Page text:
The Time Beck Speed Recorded An Album

In 1998, after a long tour promoting his album, "Odelay," avant-garde, folk-hip hop (and any other musical genre you can cram into a sentence) artist Beck began working on his follow-up album, "Mutations." Beck, who's known for pushing musical boundaries, crossing and combining genres, and testing the status quo with experimental music, had to do something different when he returned to the studio, per Rolling Stone. Rather than spending months at a time, perfectly crafting and meticulously obsessing over his new album while locked in a studio, Beck decided to go the opposite direction and record a quality album in the fastest time possible.

The experimental musician decided to look back into his catalog of unfinished songs and find music he could quickly rework into his latest project. When it came time to finding the right producer for the job, Beck teamed up with Nigel Godrich, the co-producer of Radiohead's "OK Computer." "These songs go back four years," Beck told Rolling Stone. "I had a lot of songs that were a little more contemplative, quiet and folky. Some of them I tried to record for 'Odelay,' and they just didn't pan out. I was also trying to think of a producer, and Nigel's name came up. He was heading back to England, but we talked him into staying a few extra days. It was very spontaneous. I didn't even know him."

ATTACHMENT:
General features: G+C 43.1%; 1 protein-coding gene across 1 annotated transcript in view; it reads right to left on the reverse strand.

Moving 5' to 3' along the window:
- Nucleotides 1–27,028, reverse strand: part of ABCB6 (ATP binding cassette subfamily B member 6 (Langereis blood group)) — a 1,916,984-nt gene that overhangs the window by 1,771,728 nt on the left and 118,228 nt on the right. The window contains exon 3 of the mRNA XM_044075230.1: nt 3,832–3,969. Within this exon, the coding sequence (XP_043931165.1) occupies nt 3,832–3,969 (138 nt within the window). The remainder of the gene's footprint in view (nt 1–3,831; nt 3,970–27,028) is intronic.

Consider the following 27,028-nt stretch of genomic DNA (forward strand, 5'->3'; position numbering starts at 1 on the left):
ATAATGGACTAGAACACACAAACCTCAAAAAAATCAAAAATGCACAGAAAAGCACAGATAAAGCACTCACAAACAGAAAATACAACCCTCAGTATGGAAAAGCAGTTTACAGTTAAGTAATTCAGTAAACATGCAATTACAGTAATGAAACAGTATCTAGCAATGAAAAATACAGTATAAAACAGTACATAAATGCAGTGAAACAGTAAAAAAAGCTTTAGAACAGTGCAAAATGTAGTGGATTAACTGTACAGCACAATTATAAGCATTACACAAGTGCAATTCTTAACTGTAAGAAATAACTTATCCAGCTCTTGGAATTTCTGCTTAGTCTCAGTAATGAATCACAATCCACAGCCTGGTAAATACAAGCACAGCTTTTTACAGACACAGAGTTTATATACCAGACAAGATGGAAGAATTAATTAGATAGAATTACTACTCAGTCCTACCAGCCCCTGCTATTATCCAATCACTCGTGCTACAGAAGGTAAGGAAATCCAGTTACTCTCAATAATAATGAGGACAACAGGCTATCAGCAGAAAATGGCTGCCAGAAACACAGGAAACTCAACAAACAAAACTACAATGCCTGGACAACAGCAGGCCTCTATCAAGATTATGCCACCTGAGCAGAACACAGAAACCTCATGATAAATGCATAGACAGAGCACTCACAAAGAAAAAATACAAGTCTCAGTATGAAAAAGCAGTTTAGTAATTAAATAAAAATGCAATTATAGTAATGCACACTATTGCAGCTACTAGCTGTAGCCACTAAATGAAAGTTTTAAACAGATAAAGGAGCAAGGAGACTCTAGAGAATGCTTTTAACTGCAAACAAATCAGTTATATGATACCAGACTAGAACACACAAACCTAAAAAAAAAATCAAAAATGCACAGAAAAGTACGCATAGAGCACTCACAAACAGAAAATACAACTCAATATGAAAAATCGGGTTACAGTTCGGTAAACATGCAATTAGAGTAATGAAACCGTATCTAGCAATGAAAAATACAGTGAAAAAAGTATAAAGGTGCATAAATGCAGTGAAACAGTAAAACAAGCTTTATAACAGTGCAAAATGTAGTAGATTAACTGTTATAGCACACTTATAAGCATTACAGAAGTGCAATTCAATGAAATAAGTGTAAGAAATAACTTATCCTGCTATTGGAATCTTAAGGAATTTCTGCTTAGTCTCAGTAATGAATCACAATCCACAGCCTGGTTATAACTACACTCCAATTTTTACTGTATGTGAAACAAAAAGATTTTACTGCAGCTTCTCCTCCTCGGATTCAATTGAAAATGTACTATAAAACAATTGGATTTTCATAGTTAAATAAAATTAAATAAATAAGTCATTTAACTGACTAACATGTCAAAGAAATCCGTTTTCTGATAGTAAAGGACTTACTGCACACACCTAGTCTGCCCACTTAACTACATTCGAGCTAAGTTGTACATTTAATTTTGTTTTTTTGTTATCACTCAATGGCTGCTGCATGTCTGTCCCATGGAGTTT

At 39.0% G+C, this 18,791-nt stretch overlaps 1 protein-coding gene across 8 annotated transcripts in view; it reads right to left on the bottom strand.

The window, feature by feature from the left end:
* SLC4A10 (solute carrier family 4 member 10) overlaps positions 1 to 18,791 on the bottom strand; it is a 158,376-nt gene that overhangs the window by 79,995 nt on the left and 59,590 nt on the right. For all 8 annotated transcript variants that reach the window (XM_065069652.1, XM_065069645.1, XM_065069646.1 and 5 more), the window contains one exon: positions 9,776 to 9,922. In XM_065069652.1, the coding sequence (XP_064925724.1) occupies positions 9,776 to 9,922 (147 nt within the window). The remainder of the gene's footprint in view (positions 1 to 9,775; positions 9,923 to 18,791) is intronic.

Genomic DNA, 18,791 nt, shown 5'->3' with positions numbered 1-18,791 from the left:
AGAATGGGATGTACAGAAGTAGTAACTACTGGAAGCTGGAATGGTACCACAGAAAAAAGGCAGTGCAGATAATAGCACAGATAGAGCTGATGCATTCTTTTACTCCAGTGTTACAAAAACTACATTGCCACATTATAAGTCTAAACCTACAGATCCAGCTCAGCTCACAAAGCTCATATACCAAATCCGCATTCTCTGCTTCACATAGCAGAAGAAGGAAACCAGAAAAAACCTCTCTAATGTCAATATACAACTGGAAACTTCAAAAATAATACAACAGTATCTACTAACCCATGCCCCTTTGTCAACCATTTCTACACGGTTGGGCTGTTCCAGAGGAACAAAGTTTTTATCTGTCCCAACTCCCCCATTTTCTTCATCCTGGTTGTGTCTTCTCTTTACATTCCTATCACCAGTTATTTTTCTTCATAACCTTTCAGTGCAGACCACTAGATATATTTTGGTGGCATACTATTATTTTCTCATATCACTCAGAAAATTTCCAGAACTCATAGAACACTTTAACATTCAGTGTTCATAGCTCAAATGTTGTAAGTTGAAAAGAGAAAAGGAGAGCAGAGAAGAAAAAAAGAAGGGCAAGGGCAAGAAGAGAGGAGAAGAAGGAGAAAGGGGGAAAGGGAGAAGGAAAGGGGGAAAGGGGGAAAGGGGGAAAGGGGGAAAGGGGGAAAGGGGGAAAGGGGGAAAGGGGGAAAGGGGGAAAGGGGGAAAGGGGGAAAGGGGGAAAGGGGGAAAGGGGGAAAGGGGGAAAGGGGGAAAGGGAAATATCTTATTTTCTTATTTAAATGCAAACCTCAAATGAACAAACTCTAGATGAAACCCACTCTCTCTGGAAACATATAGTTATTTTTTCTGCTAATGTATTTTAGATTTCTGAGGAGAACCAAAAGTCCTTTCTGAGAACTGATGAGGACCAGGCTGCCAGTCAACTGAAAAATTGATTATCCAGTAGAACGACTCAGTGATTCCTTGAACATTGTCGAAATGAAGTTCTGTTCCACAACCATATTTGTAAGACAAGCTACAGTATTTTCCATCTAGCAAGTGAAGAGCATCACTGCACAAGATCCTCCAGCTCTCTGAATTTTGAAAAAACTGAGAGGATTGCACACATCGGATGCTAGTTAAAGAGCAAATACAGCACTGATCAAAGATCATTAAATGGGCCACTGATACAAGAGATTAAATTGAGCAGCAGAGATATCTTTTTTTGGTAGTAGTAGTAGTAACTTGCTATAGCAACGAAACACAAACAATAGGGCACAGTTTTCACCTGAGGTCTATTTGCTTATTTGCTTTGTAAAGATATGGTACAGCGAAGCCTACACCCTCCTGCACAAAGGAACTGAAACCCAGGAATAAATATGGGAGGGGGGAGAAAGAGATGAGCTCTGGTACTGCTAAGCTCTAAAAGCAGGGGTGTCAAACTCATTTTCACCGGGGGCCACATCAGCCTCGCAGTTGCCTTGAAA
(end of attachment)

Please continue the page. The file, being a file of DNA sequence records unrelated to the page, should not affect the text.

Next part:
Beck recorded Mutations in 14 days

Beck would hit the studio and record 14 songs in 14 days, with 12 songs making it to the album per Rolling Stone. Its overall sound would be more of a departure from the eclectic mix of genres heard on Beck's more popular work. Fans would be treated to something that sounded like it came from the '60s as Beck would tap into his folk, country, and blues-rock roots for most of its sound. "Mutations" would also feature an undercurrent of psychedelic mixtures, with some of its trippy sounds feeling very much influenced by Godrich. 

Beck even admitted that he wanted to do something different from what his fans would expect (which is what they do expect). "'Mutations' could be construed as, I guess, like, a solo record or something — going solo from myself," Beck laughed. "But I try to embrace the ambiguities, these two opposite sides living within one musical sphere."

According to Classic Rock Review, "Mutations" would reach the Top 20 in the U.S. and sell over a million albums worldwide. Beck, who was later signed to Geffen Records, worked out a deal to have "Mutations" released on Bong Load Records — the label that originally signed him. However, after Geffen's executives got a chance to hear it, they went back on their deal. Beck and both labels would go to court over a series of lawsuits being filed until things were settled, per MTV. It seems both labels knew the power behind the album, which would go on to win a Grammy Award for Best Alternative Music and become an essential piece in Beck's discography of music.